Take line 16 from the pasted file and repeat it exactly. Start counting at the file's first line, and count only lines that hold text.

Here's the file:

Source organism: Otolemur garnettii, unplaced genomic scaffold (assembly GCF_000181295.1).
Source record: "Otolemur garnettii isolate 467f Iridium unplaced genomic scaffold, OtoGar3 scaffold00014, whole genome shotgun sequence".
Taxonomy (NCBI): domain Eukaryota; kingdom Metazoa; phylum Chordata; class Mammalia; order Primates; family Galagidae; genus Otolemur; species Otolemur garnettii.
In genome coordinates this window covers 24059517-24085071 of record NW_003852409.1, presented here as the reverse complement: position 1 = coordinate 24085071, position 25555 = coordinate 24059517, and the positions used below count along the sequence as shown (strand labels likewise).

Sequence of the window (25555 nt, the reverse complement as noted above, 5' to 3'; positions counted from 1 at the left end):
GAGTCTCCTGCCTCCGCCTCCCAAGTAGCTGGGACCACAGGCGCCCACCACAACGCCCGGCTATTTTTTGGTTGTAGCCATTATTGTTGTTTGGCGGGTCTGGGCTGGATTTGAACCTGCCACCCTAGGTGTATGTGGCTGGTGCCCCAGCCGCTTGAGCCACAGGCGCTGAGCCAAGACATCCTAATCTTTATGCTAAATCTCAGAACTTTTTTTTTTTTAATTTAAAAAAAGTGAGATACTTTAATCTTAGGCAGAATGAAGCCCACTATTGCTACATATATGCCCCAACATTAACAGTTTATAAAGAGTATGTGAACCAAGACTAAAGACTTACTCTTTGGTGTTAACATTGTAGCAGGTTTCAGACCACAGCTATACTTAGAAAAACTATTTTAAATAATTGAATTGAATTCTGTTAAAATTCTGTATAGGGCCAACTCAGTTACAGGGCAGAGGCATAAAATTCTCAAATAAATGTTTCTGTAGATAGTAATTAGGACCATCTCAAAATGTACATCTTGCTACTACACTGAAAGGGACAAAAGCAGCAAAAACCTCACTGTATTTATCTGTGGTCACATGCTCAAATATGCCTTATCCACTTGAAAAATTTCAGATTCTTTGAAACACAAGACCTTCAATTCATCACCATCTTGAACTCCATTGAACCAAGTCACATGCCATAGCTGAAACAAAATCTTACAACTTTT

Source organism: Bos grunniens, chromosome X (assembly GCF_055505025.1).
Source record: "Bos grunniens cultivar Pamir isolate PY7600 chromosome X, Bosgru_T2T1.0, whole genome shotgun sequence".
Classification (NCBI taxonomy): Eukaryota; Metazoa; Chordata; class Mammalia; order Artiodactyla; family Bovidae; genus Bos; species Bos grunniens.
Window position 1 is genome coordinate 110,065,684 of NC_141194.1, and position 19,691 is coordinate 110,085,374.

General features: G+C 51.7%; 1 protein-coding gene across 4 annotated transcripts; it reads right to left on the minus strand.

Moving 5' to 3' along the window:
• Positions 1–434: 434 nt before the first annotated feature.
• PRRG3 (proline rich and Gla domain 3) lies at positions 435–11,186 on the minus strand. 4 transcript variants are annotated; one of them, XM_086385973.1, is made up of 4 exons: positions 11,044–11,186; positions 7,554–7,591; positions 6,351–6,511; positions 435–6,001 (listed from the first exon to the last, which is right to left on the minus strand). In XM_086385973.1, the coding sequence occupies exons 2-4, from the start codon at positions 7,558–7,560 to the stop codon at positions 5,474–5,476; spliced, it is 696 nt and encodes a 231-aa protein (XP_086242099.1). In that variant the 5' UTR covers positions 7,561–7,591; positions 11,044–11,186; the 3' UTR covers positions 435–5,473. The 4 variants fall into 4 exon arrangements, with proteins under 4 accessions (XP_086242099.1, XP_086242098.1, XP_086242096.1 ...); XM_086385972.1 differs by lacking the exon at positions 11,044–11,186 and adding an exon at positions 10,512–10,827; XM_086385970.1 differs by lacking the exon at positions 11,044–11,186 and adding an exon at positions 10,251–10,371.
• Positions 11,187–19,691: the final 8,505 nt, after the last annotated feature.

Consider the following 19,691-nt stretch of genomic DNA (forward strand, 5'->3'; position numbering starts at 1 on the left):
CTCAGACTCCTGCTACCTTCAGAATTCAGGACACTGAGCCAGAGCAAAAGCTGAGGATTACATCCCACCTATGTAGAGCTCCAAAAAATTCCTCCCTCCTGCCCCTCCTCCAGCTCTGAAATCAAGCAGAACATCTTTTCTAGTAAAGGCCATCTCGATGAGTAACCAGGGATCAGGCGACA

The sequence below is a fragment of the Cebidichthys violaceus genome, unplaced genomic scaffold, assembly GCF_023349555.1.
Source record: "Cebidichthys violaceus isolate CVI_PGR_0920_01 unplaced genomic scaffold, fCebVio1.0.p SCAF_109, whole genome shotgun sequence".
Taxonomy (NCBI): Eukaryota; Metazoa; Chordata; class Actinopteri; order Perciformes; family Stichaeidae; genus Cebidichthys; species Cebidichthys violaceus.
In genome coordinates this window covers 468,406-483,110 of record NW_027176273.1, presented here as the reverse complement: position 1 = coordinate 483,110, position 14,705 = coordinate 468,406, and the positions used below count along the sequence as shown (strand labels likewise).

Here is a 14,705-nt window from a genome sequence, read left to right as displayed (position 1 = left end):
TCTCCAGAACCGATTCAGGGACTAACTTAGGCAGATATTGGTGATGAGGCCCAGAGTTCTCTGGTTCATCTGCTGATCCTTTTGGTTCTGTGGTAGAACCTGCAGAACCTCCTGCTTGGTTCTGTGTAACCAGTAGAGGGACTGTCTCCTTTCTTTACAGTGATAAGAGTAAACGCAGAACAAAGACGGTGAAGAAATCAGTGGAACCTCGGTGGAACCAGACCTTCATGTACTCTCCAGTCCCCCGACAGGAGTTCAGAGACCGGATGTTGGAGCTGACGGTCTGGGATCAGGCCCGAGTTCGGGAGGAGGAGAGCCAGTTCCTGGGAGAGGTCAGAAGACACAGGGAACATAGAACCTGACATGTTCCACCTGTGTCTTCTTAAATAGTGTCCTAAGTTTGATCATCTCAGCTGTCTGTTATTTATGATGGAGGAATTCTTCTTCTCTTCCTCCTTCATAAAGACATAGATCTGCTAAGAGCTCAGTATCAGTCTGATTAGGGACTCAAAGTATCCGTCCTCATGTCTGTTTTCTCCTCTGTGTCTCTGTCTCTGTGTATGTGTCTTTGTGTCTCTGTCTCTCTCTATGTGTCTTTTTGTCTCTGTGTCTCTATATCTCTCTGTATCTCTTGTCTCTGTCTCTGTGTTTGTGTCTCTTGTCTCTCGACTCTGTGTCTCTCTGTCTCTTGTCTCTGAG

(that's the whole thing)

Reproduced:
Consider the following 19,691-nt stretch of genomic DNA (forward strand, 5'->3'; position numbering starts at 1 on the left):